Billionaire Ken Fisher's losses hit $1.8 billion after Fidelity reportedly drops him following his sexist comments
- Billionaire money manager Ken Fisher has lost close to $1.8 billion in client funds after making sexist comments at a recent conference, according to CNBC.
- Asset manager Fidelity has withdrawn $500 million from Fisher Investments, CNBC reported.
- Fisher has been under fire since he reportedly talked about genitalia on stage and compared working to win clients to "trying to get into a girl's pants."
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Things are getting worse for Ken Fisher.
The billionaire money manager made a series of sexist comments at a conference in San Francisco on October 8, prompting several clients to pull funds from Fisher Investments. Asset manager Fidelity has joined the exodus, meaning total withdrawals are nearing $1.8 billion, according to CNBC."Fisher Investments does not provide investment advisory services for any portion of the assets of Strategic Advisers Small-Mid Cap Fund," Vin Loporchio, a spokesman for Fidelity, told CNBC. "Assets previously managed by Fisher Investments have been reallocated within the fund."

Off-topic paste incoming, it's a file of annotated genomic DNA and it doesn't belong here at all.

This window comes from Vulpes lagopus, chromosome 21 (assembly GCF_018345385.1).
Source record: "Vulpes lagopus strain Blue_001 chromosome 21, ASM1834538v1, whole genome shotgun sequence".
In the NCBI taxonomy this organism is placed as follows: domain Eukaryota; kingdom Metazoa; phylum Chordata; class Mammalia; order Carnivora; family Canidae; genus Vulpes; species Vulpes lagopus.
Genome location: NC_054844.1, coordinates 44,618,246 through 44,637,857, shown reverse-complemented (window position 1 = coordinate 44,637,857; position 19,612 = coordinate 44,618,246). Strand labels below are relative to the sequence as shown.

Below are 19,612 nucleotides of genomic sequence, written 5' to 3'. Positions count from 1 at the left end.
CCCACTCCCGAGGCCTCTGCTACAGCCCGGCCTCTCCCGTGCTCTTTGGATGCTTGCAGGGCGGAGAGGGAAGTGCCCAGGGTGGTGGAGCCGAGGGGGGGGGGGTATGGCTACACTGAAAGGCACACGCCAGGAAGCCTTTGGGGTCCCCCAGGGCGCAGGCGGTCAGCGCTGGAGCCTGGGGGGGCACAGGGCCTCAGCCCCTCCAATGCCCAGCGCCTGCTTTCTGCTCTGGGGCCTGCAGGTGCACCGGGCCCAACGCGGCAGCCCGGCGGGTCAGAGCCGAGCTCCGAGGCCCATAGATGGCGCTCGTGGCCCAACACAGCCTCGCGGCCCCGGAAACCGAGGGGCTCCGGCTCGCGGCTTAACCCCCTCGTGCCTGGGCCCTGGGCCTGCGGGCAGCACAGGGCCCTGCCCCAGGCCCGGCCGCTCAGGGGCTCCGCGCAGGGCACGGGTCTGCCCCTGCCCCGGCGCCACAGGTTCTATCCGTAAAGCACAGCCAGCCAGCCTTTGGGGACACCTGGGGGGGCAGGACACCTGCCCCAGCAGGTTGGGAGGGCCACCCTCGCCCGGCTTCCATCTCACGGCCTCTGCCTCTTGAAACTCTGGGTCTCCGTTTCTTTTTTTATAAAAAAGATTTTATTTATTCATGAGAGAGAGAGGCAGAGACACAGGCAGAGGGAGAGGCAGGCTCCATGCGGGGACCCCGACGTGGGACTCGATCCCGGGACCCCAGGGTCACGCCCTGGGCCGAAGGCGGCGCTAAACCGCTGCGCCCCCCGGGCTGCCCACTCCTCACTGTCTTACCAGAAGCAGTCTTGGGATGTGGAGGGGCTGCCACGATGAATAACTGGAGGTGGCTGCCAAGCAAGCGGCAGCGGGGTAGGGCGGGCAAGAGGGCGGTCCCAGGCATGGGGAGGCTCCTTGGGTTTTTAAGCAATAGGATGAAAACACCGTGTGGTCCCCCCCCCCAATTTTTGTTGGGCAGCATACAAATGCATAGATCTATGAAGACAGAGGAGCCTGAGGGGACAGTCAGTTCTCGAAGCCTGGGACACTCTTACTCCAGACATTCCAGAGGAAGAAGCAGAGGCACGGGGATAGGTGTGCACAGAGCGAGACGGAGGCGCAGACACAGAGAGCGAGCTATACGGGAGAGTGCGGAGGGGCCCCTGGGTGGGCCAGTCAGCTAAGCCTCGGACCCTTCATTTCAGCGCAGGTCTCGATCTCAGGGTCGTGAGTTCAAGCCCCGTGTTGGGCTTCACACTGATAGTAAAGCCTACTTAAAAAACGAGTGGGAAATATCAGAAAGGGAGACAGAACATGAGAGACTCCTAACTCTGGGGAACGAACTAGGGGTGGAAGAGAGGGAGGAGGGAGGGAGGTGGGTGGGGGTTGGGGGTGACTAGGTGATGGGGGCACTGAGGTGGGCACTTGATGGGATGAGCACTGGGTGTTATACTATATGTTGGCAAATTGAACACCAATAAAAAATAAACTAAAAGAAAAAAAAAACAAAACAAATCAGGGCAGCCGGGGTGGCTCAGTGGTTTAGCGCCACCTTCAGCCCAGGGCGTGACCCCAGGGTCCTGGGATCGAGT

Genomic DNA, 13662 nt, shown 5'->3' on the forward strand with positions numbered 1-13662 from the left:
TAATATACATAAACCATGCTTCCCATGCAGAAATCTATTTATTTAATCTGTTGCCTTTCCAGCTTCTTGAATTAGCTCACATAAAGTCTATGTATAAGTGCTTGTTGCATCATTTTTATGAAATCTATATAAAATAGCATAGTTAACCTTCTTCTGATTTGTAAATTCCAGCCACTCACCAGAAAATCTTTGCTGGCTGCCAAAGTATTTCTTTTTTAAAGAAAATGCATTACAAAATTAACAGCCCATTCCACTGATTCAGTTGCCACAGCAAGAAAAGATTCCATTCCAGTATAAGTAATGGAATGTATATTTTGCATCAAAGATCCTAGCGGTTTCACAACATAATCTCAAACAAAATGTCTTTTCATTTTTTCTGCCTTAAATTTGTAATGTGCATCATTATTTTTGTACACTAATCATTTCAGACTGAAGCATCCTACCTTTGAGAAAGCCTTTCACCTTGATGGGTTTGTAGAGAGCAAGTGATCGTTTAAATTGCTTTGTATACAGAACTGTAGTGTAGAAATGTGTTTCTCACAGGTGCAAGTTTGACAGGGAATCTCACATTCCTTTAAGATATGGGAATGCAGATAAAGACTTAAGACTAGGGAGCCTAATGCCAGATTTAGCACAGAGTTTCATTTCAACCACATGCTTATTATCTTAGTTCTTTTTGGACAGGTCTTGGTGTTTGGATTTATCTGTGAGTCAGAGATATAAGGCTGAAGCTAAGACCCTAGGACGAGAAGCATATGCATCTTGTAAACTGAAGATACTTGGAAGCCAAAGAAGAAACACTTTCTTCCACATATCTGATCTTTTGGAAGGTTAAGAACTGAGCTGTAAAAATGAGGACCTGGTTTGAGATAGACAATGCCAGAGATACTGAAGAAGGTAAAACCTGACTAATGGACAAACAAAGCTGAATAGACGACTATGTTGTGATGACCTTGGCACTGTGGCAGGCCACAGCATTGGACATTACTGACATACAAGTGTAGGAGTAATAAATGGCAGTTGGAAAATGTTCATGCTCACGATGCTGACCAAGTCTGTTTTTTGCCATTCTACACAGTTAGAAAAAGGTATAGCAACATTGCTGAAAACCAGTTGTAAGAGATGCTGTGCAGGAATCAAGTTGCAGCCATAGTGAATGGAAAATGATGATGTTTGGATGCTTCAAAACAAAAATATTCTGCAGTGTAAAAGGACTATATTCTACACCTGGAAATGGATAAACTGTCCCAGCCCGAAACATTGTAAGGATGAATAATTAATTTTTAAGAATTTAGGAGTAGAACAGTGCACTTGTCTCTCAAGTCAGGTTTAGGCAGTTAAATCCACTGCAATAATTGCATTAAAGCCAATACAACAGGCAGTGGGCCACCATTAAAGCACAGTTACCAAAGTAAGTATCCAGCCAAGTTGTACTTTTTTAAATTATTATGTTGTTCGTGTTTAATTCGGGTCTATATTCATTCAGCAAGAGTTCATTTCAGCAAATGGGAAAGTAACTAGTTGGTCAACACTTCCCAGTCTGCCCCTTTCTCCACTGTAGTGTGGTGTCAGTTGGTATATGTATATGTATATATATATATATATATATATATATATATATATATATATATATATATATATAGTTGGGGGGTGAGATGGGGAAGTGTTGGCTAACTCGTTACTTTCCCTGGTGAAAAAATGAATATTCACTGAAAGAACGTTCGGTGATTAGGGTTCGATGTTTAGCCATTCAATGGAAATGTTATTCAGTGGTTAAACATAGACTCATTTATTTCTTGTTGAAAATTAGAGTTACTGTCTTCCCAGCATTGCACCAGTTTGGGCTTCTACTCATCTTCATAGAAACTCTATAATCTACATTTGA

Fisher has been under fire since he reportedly talked about genitalia on stage and compared working to win clients to "trying to get into a girl's pants."
CNBC also obtained more audio recordings from the conference in question. "Money, sex, those are the two most private things for most people," so when trying to win new clients you need to be careful, Fisher said.
"It's like going up to a girl in a bar...going up to a woman in a bar and saying, hey, I want to talk about what's in your pants."
The $1.8 billion outflow is still a relatively small loss for Fisher Investments, as the money manager oversaw $112 billion as of the end of last month, according to CNBC. However, the fear is that other clients may follow Fidelity's example.
The City of Boston pulled out of Fisher investments last week over his comments as Mayor Marty Walsh said that "Boston will not invest in companies led by people who treat women like commodities."Fisher told Markets Insider in an email last week: "Some of the words and phrases I used during a recent conference to make certain points were clearly wrong and I shouldn't have made them."
"I realize this kind of language has no place in our company or industry," he added. "I sincerely apologize."
Ken Fisher did not immediately respond to a request for further comment.